$19 million annually. In 2012, 1,835 commercial vessels possessed 
Atlantic mackerel permits (132 limited access permits and 1,703 open 
access permits), 329 vessels possessed longfin squid/butterfish 
moratorium permits, 72 vessels possessed Illex permits, 1,578 vessels 
possessed incidental squid/butterfish permits, and 705 vessels 
possessed squid/mackerel/butterfish party/charter permits. Many vessels 
participate in more than one of these fisheries;

[[Page 53411]]

therefore, permit numbers are not additive.
    Available data indicate that no single fishing entity earned more 
than $19 million annually. Although there are likely to be entities 
that, based on rules of affiliation, would qualify as large business 
entities, due to lack of reliable ownership affiliation data NMFS 
cannot apply the business size standard at this time. NMFS is currently 
compiling data on vessel ownership that should permit a more refined 
assessment and determination of the number of large and small entities 
for future actions. For this action, since available data are not 
adequate to identify affiliated vessels, each operating unit is 
considered a small entity for purposes of the RFA, and, therefore, 
there is no differential impact between small and large entities. 
Therefore, there are no disproportionate economic impacts on small 
entities. Section 6.7 in Amendment 14 describes the vessels, key ports, 
and revenue information for the MSB fisheries; therefore, that 
information is not repeated here.

Description of Projected Reporting, Recordkeeping, and Other Compliance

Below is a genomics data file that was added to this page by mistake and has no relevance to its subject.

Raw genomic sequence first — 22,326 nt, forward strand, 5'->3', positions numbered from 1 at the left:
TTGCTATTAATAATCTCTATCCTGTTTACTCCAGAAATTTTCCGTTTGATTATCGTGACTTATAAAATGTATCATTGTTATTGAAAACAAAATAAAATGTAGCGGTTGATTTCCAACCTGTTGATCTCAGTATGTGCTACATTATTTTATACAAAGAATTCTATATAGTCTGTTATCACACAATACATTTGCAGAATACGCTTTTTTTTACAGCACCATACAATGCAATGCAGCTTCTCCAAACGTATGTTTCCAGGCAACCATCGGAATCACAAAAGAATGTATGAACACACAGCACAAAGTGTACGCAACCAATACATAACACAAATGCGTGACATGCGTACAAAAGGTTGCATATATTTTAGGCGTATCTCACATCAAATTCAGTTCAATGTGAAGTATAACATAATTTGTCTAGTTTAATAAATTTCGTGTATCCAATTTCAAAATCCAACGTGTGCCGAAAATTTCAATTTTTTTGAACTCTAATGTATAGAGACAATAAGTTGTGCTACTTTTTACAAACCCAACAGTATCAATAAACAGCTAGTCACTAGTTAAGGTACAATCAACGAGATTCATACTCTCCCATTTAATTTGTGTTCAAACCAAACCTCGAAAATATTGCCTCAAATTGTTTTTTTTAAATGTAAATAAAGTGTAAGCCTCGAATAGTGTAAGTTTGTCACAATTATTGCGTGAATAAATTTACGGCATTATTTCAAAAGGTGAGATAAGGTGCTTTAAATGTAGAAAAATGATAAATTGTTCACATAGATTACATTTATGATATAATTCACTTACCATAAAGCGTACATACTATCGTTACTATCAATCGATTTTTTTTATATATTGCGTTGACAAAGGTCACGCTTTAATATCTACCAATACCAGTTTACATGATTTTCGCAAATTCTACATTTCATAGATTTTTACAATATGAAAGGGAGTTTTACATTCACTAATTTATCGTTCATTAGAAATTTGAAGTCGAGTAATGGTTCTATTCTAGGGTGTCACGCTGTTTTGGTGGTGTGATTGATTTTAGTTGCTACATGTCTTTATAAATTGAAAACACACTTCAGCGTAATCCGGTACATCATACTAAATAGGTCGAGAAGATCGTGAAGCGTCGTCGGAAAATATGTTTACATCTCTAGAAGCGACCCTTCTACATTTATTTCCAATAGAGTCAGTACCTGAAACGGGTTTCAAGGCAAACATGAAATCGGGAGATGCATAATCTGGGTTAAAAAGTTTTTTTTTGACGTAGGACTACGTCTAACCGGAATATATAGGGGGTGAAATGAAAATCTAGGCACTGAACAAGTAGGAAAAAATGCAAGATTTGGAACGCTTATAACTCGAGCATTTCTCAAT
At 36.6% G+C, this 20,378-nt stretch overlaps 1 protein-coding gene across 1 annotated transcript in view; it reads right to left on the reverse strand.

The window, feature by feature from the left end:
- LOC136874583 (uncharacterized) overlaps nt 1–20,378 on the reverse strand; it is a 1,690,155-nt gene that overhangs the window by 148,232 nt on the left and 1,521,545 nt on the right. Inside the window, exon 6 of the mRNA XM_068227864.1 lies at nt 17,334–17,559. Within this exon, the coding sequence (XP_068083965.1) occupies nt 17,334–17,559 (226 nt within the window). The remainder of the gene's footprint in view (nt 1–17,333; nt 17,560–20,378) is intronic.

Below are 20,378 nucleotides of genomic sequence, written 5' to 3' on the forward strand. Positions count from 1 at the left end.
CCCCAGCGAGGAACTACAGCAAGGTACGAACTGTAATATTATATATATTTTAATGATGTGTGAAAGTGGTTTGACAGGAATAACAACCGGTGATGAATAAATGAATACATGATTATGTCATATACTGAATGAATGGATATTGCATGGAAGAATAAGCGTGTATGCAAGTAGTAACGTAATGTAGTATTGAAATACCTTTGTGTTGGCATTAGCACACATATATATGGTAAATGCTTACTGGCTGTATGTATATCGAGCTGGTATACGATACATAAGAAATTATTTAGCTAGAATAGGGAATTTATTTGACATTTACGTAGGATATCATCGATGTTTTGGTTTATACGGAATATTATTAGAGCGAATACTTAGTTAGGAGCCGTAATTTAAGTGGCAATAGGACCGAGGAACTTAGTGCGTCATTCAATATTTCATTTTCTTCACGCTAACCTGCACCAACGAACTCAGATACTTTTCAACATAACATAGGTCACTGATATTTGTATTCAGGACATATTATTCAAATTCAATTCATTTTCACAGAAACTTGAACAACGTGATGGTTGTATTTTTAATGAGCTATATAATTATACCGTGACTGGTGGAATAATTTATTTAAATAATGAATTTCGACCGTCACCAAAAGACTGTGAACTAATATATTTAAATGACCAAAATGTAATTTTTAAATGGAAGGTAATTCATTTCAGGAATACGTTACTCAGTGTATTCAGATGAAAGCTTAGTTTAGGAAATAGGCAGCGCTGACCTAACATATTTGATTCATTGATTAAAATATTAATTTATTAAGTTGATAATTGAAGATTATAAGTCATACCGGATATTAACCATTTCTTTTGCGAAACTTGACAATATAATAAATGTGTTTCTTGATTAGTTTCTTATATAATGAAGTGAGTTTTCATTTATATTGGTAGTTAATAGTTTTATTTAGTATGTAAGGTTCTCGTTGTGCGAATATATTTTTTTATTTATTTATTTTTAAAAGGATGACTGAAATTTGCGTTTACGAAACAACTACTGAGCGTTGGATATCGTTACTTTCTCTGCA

Requirements
Minimizing Significant Economic Impacts on Small Entities
    This proposed rule contains collection-of-information requirements 
subject to review and approval by the Office of Management and Budget 
(OMB) under the PRA. The new requirements, which are described in 
detail in this preamble, have been submitted to OMB for approval as a 
new collection.
    Amendment 14 would increase VTR reporting submission frequency for 
all MSB permit holders from monthly to weekly. MSB permit holders 
currently submit 12 VTRs per year, so the additional cost of submitting 
VTRs on a weekly basis is $18. This cost was calculated by multiplying 
40 (52 weeks in a year minus 12 (number of monthly reports)) by $0.46 
to equal $18. The VTR is estimated to take 5 min to complete. Therefore 
the total annual burden estimate of weekly VTRs is $18, and 3 hr and 20 
min.
    This action proposes that limited access mackerel and longfin 
squid/butterfish moratorium permit holders purchase and maintain a VMS. 
Because other Northeast Federal permits require vessels to maintain a 
VMS, it is estimated that only 80 vessels do not already have a VMS. 
The average cost of purchasing and installing a VMS is $3,400, the VMS 
certification form takes an estimated 5 min to complete and costs $0.46